Hamish squinted his eyes as the massive shuttle slowly lowered itself to the ground. It had the all the proper markings of a Fleet shuttle—but what did that mean these days? As the engines spooled down and the front ramp slowly cracked open and began to deploy, he thumbed the selector switch on his rifle from safe to burst and seated it tightly against his shoulder.
The unexpected message had come over the wireless to his Resistance group twenty minutes ago . . . causing confusion and havoc among the people he viewed as his personal responsibility to keep safe. Not an easy task on occupied Virgon, to be sure. Especially after the major cities have been leveled from space with nuclear strikes—just finding enough anti-radiation doses had been a major concern. And that supply was running low; when it finally ran out, all of his people would die. HIS people, not the Prime Ministers, not the Ministers of Parliament, not the Colonial Quorum. All of those were dead, leaving only Hamish and the handful of guards that had been detailed to ensure the safety of the youngest son of Her Majesty the Queen.
Mum was dead now—she had died when Petrus Palace took a direct hit from the Cylon bombardment that devastated the planetary capital Boskirk. Along with his two brothers and his sister, his nephews and nieces, his aunts, uncles, and cousins . . . his friends. All dead, all gone. The only thing that Hamish Sean Patrick Reynolds, Prince of Virgon, had that remained was his duty to his people—and from that perspective, the transmission on the wireless had been a godsend. If it wasn’t a Cylon trap.
His lips twisted slightly, with his teeth barely showing—if it was a trap, well, that played both ways. The Cylons had to know—if it was the Cylons—that letting him select their landing spot was a foolish idea. Fast work by his people had prepped this landing ground, but Hamish prayed to Hestia that those preps weren’t needed.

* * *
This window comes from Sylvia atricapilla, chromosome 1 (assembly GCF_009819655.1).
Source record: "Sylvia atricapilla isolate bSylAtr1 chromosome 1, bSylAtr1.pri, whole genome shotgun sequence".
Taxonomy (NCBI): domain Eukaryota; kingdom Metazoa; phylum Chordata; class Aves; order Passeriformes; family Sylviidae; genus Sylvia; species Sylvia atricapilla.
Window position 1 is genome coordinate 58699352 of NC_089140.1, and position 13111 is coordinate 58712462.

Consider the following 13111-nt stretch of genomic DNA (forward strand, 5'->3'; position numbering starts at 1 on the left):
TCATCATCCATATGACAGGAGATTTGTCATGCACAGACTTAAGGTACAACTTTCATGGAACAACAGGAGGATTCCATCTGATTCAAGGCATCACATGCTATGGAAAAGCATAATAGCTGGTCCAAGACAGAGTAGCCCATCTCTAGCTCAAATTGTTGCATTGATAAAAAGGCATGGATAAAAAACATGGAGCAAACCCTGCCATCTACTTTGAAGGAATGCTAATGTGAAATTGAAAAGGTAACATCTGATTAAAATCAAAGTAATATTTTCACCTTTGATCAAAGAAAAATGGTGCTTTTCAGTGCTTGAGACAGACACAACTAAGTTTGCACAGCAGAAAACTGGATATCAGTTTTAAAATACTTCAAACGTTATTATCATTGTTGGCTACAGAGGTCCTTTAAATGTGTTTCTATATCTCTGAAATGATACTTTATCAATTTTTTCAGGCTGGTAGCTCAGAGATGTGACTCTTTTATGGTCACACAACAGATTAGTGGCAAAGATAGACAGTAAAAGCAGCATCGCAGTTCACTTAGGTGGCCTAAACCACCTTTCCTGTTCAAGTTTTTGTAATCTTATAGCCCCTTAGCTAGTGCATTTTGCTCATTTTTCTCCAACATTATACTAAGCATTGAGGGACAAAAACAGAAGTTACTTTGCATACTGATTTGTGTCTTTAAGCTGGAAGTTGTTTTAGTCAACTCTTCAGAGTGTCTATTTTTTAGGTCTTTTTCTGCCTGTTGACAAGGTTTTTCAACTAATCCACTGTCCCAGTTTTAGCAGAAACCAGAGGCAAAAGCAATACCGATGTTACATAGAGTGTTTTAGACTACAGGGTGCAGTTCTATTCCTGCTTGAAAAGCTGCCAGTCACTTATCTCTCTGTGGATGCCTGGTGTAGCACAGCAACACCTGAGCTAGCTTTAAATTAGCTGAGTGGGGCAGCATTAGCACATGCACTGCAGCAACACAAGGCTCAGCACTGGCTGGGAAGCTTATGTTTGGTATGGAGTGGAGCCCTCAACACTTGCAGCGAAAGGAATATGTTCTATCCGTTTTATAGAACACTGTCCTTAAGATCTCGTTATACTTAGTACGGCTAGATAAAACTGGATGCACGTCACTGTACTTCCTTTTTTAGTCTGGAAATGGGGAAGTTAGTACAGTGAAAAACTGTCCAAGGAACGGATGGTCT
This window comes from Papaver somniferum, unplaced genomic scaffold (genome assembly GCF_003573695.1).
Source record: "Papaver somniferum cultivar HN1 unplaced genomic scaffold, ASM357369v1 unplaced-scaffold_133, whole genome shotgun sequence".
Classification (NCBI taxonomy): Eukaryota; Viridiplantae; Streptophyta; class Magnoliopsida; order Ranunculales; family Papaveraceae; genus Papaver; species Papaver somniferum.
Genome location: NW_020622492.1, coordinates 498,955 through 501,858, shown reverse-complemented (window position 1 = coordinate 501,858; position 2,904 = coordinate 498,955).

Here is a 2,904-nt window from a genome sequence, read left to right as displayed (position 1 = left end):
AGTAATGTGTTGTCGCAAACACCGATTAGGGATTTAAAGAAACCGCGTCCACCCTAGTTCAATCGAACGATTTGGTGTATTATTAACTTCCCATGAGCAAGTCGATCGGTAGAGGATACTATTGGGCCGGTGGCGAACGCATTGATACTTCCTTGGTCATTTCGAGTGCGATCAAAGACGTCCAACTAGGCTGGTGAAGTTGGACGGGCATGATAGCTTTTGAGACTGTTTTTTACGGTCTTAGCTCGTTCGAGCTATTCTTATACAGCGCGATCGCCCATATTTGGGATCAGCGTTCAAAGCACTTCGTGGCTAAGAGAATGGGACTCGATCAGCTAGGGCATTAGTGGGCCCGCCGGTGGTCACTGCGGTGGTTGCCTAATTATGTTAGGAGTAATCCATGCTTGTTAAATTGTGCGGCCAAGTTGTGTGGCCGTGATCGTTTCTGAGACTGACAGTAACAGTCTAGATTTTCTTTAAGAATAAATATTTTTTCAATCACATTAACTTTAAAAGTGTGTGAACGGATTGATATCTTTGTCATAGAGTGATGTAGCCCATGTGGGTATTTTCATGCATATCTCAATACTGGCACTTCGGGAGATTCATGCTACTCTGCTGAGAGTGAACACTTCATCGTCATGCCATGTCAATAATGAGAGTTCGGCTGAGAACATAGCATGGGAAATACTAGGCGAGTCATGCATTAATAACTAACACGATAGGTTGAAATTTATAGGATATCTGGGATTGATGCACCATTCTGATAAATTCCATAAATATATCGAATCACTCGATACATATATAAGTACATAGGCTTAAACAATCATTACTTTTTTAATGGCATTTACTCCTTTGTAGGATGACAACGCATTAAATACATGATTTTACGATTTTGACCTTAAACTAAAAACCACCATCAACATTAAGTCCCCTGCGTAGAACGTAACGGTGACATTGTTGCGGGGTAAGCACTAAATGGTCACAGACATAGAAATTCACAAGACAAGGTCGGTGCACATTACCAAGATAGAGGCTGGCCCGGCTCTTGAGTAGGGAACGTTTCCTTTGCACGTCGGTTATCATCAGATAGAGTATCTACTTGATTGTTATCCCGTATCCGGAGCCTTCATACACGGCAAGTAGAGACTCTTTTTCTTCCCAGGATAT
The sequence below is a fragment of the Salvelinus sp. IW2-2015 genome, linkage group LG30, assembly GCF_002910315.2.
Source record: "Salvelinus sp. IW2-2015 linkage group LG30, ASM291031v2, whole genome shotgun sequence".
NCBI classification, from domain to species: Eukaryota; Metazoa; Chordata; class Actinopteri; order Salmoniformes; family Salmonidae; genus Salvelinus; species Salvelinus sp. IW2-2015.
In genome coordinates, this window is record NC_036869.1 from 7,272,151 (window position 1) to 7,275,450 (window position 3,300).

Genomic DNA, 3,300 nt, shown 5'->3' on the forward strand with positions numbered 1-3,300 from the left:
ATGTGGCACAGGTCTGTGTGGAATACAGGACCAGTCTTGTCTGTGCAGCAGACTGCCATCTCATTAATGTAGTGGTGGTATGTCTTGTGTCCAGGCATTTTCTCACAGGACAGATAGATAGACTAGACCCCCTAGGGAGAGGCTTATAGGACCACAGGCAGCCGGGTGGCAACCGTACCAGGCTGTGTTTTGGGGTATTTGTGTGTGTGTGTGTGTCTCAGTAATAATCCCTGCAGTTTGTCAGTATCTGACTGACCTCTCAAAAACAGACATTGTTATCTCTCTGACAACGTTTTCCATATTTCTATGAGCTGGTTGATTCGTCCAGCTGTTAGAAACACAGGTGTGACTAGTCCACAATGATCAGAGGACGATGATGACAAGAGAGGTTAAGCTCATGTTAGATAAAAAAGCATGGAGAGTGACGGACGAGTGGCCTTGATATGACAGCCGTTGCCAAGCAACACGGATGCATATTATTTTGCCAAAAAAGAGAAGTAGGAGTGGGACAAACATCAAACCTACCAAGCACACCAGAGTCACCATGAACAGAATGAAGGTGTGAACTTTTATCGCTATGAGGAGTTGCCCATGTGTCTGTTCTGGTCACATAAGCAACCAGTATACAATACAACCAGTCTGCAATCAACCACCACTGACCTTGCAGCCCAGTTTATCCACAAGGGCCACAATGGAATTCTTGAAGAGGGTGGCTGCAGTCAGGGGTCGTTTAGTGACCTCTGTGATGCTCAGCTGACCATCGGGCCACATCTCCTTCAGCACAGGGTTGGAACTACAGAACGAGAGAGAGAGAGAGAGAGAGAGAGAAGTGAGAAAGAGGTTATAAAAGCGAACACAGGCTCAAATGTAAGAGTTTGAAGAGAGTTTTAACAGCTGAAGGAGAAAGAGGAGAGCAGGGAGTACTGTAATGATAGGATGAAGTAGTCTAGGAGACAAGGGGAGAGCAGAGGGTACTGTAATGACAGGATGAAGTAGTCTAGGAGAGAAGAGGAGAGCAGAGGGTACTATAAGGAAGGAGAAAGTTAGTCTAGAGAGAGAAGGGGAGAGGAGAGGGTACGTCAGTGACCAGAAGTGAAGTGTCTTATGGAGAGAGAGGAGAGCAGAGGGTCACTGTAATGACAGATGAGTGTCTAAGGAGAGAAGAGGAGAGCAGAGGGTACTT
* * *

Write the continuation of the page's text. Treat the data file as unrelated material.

A whine overhead caught his attention as the ramp continued to lower, and his heart sank. If that was Raiders, then . . . well, all hope was gone. At least they could take a few more of the damned Cylons with them. But then he spotted the source of the whine—a flight of four Vipers—VIPERS—tore across the sky!
He turned his attention back to the shuttle as the ramp hit the soil and a group of black-clad armed men deployed. Not the metal Centurions, and his heart skipped a beat as he swallowed. But . . . he had to be sure.
“HALT!” he whispered into his boom microphone, and from the three hidden speakers, his amplified voice echoed across the ground. “Remove your helmets,” he ordered.
The man in advance of the others raised one hand and he looked at the thick woods—but Hamish and his people were well camouflaged. “Colonial Marines!” the man yelled back in a surprisingly high-pitched voice.
“Sure you are,” Hamish whispered, the speakers repeating his voice. “So take off the fracking helmets or this shit is going to get real,” he said, dropping into the vulgar patois common to the men and women of the lower classes who made up the majority of the survivors in his group.
The Marines below were on edge, now—caught in the open with only the open maw of the shuttle for cover, their potentially hostile opponents hidden in the woods. Still, they crouched down and kept their weapons at the ready. Their point man, though, he released his rifle, secured to his load-bearing gear by a clipped sling, and raised his hands. And then he, no SHE